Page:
13. While the dough is proofing, preheat your oven to 425 degrees Fahrenheit. At the same time, put baking stones on the shelves of the oven, if you are using stones, and a cast iron skillet on the bottom shelf. Preheat with enough time for the stones to continue to get hot for at least 20 minutes after the oven has reached 425 degrees. Put on a cup or so of water to boil.
  14. When the dough has risen, slide one of the sheets of parchment and its baguette onto a large cookie sheet with one open end, or an inverted baking sheet if you don’t have one with an open end. (Or, if you like using a peel instead, feel free. I find the open-ended cookie sheet much easier to manage.) Generously brush the baguettes with olive oil.
  15. To form the rolls, use kitchen shears to cut into the dough at about a 40 degree angle, just down to the bottom of the baguette, but not all the way through. Gently move the cut piece to one side. Repeat, moving the cut pieces to alternate sides. Brush the open cut pieces of dough with olive oil. Sprinkle with coarse salt.
  16. If you are using a standard pizza stone which is round, bend your dough in a semi-circle as you go, or you can bend it before you start cutting. It doesn't really matter. The wreath you are making will fit nicely on the stone.
  17. Slide each ring of shaped dough, with the parchment paper, from its cookie sheet onto a pizza stone. Pour one cup of hot water into the skillet on the bottom shelf of the oven.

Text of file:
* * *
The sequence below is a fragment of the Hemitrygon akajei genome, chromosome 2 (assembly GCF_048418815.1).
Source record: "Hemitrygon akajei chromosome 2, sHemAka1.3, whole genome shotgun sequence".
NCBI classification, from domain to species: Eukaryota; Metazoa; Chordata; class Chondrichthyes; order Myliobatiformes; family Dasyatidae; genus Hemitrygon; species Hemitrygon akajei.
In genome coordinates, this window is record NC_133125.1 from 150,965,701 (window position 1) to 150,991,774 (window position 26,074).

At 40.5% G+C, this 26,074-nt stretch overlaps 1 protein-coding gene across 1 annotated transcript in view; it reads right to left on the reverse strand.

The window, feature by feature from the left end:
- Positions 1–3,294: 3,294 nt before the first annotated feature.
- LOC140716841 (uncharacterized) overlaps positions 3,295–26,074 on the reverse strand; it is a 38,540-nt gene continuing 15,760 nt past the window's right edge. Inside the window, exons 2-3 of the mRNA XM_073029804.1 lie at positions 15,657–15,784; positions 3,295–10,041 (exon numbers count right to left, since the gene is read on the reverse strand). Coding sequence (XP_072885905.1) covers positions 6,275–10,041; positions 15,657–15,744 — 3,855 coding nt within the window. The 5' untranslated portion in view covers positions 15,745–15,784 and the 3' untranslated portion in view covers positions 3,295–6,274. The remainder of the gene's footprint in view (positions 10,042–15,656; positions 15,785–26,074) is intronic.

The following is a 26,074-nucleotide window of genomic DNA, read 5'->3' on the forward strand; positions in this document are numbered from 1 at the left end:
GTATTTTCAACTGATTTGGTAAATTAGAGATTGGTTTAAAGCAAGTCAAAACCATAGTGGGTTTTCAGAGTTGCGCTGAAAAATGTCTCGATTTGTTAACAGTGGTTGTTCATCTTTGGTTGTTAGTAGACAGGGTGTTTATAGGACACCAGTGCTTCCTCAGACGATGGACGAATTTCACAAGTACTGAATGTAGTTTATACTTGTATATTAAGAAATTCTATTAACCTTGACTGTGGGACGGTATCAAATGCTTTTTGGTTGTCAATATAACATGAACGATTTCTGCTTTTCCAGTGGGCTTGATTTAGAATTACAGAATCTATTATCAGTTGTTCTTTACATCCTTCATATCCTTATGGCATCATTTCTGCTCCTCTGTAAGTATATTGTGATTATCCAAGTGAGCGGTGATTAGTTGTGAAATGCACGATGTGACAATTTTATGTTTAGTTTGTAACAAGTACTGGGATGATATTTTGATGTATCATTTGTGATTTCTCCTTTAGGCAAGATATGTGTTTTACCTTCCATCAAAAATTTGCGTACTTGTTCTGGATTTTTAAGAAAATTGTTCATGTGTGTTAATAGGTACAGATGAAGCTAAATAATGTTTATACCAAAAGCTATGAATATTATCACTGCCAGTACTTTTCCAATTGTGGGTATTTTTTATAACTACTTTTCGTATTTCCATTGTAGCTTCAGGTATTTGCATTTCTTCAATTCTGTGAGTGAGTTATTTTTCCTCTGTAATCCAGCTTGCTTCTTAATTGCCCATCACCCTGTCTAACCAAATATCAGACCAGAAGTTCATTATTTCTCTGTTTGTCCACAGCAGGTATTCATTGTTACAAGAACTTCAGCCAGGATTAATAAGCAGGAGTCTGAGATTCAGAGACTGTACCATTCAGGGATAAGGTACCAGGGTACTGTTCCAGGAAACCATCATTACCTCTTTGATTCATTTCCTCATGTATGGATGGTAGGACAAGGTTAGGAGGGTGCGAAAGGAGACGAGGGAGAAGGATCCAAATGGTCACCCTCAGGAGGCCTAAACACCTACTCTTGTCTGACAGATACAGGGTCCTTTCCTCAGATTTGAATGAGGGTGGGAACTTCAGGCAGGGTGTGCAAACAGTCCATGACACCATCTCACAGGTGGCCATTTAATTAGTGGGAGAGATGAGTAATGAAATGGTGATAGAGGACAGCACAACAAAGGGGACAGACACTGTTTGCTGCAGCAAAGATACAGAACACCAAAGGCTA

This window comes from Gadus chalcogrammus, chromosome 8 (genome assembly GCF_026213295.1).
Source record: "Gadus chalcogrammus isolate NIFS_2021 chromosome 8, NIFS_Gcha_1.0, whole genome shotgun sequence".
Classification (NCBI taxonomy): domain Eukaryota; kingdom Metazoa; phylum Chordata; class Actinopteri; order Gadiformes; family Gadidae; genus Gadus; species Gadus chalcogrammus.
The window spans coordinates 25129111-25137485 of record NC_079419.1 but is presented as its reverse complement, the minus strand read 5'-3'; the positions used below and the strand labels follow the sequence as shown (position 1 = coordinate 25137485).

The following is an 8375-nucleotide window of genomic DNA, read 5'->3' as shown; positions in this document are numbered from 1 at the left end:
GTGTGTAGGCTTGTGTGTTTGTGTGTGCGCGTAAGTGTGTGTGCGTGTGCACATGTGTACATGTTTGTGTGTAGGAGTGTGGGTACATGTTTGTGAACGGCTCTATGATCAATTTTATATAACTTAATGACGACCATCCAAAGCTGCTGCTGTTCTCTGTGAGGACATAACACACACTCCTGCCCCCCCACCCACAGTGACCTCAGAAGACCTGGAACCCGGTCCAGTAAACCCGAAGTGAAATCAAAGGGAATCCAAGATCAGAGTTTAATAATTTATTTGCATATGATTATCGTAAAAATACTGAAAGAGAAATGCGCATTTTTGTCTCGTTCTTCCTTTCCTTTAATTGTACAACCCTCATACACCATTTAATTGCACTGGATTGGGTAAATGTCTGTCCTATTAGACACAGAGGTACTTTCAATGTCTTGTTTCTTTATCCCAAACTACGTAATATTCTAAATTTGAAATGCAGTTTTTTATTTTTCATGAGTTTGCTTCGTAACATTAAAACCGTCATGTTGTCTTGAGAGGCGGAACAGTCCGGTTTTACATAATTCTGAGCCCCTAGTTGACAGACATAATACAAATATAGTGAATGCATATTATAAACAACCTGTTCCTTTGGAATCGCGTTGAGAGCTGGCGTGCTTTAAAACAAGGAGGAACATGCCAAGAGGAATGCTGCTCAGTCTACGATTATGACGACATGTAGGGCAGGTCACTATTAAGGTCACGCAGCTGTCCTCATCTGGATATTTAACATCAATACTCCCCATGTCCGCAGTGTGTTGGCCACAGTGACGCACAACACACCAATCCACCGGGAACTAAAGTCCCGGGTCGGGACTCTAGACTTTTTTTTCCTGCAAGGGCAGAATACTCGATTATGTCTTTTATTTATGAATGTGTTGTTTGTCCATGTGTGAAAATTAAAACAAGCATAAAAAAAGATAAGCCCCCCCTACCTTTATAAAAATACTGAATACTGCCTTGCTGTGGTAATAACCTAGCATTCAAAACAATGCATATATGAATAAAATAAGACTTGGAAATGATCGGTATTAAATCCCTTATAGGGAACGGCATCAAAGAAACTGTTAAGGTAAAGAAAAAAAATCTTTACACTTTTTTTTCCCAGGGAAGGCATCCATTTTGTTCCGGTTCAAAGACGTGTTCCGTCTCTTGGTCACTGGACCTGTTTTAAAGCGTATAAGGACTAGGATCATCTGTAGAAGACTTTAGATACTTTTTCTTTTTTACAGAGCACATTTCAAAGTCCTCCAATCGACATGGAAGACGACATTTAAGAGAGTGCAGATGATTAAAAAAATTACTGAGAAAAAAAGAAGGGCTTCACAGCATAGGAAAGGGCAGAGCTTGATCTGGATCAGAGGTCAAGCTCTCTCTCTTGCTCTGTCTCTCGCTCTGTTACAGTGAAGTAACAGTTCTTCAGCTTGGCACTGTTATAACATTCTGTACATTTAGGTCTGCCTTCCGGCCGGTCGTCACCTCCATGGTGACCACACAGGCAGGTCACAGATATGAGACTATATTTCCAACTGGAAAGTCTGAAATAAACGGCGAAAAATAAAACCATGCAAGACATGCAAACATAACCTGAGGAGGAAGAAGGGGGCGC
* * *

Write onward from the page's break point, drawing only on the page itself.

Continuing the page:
18. Immediately close the door and set the timer for 6 minutes. Check the rolls after six minutes and tent them lightly with foil if they seem to be browning too quickly.
  19. The rolls should be done in 10 to 12 minutes.
  20. Remove and cool for at least 20 minutes before tearing into them.
  21. Enjoy!
  22. NOTES ON THE PHOTOS: The photos are in reverse order of operation, between numbers 2 and 10. In #10, I included a chopstick, which is the short kind the give you when you order take-out from many Asian restaurants. I keep one in each of my large flour canisters to use for leveling the flour when measuring. ("Sweeping," I think, is what some call it.) You don't have to use a table knife this way. It's very handy!
  23. In #9, I've included my olive oil cruet, which I use only for cooking and baking, and most often, for bread. I bought the cruet at a restaurant supply store. (I have nearly a dozen others, filled with vinegars of all kinds, plus sesame oil, for when I need a "splash" while cooking. I keep them on a lazy Susan in a cabinet that's handy to my stove.) I like the cruet for the oil because it allows me to dribble drops in a controlled way on the loaves; if I need more, I can put a number of drops on my pastry brush. It's much more convenient than conventional stoppers generally available for bottles of oil, because it releases much less at a time.